As the industry looks to power the post-Covid economic recovery, embedding sustainability strategies will be critical to strengthening the supply chain and achieving the country’s net zero targets, according to Turner & Townsend.
The company’s latest UK Market Intelligence Report (UKMI) shows a cautiously positive outlook for the construction industry tempered by risks of inflationary pressure. But core to the sector’s medium and long term success will be how it deals with the need to decarbonise and build back greener.
The report argues that a concerted effort by the industry to focus on decarbonisation will not only support the environmental imperative to reach net zero, but it will also create a commercial case to do so too.
Looking specifically at the residential sector, the report suggests that there will be large scale options for cost neutral net zero retrofit schemes by the end of 2023. The challenge must be for new housing schemes to achieve the same targets where the marginal cost will effectively be nil, creating a major scale-up in delivery.
The UKMI also assesses the forward outlook for inflation. While inflationary pressure was balanced in 2020, with deflationary constraints on demand and construction activity offsetting the productivity impediments of social distancing and rising material costs, 2021 is due to tip towards inflation.
This is down to the expected increase in construction activity this year – though predicted demand is not evenly spread. High government infrastructure spending is behind Turner & Townsend’s prediction of a 1.5% increase in infrastructure tender prices in 2021 (up from 1.0% in 2020). But for real estate tender prices, a 0.0% inflation rate is expected (up from -2) as new orders remain weaker.
On its own, a quick uptick in inflation in an era of fragile finances could frustrate a build back better recovery, but the fragility of the wider supply chain and an industry still heavily propped up by government support are also cause for concern.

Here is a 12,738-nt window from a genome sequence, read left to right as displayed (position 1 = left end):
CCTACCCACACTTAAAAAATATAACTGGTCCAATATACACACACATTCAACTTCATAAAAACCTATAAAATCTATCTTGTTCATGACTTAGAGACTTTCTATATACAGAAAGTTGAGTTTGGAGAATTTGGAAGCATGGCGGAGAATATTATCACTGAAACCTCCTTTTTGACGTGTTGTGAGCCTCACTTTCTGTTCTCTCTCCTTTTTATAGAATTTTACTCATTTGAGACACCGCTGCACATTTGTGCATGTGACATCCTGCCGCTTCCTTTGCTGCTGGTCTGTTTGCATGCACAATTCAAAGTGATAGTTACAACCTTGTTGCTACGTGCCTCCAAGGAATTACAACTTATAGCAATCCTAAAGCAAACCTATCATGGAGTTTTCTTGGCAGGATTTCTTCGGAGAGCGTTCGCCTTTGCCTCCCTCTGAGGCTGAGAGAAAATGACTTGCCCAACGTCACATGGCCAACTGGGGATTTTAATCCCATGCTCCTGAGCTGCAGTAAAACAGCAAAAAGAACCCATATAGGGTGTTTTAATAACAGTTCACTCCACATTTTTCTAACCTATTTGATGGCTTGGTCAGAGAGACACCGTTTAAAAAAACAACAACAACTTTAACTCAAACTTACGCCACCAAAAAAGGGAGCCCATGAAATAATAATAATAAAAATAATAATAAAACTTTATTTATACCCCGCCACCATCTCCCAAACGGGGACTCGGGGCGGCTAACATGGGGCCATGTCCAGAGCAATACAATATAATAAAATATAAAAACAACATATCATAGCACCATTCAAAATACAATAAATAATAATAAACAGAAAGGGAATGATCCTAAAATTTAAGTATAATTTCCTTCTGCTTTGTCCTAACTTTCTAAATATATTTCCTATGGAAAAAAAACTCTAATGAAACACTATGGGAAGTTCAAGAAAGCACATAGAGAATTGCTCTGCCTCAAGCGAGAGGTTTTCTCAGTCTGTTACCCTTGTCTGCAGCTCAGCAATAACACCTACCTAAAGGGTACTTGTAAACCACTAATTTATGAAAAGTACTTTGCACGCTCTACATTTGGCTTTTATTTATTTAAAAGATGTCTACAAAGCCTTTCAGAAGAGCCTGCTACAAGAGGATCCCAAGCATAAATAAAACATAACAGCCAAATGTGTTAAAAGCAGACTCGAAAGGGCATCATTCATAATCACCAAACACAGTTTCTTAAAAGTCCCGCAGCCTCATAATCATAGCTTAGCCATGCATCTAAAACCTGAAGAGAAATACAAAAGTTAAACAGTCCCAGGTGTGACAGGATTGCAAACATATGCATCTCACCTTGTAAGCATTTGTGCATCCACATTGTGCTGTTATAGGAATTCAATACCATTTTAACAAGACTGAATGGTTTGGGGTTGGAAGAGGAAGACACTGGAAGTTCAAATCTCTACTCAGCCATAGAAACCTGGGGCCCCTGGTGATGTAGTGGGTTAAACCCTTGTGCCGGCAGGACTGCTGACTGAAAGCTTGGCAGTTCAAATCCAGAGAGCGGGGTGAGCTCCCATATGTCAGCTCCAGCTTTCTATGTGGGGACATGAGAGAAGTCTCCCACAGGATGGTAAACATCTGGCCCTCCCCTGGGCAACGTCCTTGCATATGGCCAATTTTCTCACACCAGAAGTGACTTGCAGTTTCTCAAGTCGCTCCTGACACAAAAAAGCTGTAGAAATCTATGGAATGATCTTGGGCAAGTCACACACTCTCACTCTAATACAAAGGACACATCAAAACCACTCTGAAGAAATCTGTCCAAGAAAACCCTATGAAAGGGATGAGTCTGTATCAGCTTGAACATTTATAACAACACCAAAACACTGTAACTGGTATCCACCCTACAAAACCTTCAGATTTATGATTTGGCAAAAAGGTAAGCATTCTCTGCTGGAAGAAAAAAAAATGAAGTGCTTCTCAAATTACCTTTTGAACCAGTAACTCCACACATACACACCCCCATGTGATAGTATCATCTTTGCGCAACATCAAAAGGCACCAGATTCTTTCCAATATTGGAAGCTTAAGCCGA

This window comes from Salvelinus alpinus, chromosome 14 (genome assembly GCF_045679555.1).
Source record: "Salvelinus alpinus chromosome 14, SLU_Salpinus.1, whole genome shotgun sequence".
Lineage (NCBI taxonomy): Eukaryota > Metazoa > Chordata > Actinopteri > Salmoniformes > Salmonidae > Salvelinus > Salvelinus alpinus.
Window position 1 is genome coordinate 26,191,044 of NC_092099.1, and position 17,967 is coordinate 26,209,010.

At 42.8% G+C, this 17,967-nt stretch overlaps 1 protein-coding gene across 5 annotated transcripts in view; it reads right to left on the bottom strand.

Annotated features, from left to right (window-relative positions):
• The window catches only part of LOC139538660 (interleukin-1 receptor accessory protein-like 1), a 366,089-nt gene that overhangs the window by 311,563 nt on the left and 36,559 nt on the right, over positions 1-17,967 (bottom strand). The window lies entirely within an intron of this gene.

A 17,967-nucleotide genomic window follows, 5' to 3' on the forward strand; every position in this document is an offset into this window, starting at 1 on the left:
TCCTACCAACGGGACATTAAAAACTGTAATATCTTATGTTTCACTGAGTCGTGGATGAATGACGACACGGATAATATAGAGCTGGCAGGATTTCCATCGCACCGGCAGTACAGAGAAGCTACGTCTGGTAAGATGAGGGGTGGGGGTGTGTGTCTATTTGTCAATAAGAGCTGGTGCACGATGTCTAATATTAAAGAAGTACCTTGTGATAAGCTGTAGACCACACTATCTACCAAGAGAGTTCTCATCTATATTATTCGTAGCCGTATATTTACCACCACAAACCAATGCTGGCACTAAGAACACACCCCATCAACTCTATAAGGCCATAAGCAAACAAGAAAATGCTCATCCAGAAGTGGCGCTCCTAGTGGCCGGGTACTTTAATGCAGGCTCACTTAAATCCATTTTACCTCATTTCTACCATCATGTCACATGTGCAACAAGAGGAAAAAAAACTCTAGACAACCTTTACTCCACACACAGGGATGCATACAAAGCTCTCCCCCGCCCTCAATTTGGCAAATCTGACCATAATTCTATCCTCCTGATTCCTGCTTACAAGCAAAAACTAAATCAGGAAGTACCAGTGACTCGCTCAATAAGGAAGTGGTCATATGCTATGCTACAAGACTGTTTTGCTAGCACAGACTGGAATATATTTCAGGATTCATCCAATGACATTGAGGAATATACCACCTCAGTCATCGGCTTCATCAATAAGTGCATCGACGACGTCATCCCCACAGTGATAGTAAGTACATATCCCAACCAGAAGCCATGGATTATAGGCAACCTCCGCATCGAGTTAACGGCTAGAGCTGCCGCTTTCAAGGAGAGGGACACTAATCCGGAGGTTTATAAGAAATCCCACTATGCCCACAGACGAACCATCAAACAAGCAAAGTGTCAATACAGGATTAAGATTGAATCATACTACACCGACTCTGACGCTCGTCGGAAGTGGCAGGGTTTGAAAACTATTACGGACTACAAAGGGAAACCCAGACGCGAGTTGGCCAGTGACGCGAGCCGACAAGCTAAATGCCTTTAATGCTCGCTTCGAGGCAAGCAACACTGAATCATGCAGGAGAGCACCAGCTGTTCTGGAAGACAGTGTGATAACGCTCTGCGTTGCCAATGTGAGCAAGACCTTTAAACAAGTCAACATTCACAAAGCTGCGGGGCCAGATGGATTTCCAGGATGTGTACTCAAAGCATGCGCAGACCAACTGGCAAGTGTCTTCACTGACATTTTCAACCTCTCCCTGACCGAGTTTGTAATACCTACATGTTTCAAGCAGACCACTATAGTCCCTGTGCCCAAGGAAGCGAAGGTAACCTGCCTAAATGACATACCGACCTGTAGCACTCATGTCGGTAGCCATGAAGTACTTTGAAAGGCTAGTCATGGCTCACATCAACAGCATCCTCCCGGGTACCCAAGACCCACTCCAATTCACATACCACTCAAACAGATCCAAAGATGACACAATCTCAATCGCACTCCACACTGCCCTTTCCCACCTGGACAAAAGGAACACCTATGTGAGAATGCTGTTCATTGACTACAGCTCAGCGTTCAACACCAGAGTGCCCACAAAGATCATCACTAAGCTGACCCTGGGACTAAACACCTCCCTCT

With demand and output both set to increase, clients must therefore closely monitor their exposure to further supply chain disruption, insolvencies and cost increases. Resilience and capacity can be built into the supply chain with the right investment and innovation into green technologies, retrofitting and sustainable building to capitalise on the business opportunity around net zero.
Turner & Townsend advises clients to build net zero into real estate strategies by clarifying their vision on it and communicating this to every level of the supply chain; joining up value engineering and incorporating whole-life carbon assessments; implementing tight standards and measures into contracting and procurement strategies; and ensuring rigorous forms of progress monitoring are embedded across estates and networks.
Paul Connolly, UK managing director of cost management at Turner & Townsend said: “Construction has a vital role to play in building back the economy in 2021, but its ability to deliver is threatened by the fragility of the supply chain and cost pressures as we move into the next phase of the recovery. Addressing the latter goes hand in hand with how we face up to the looming threat of the climate emergency.
“If a crucial tipping point on cost can be reached by the residential sector as early as 2023, it could pave the way for the wider real estate industry to follow. But to achieve this, industry must act now to uphold its part of the bargain and break its low margin, low investment cycle and change how it builds capability. We need to embed net zero throughout the supply chain, accelerate investment and innovation and scale up sustainable products procurement and processes so we can deliver a UK fit for a greener future.”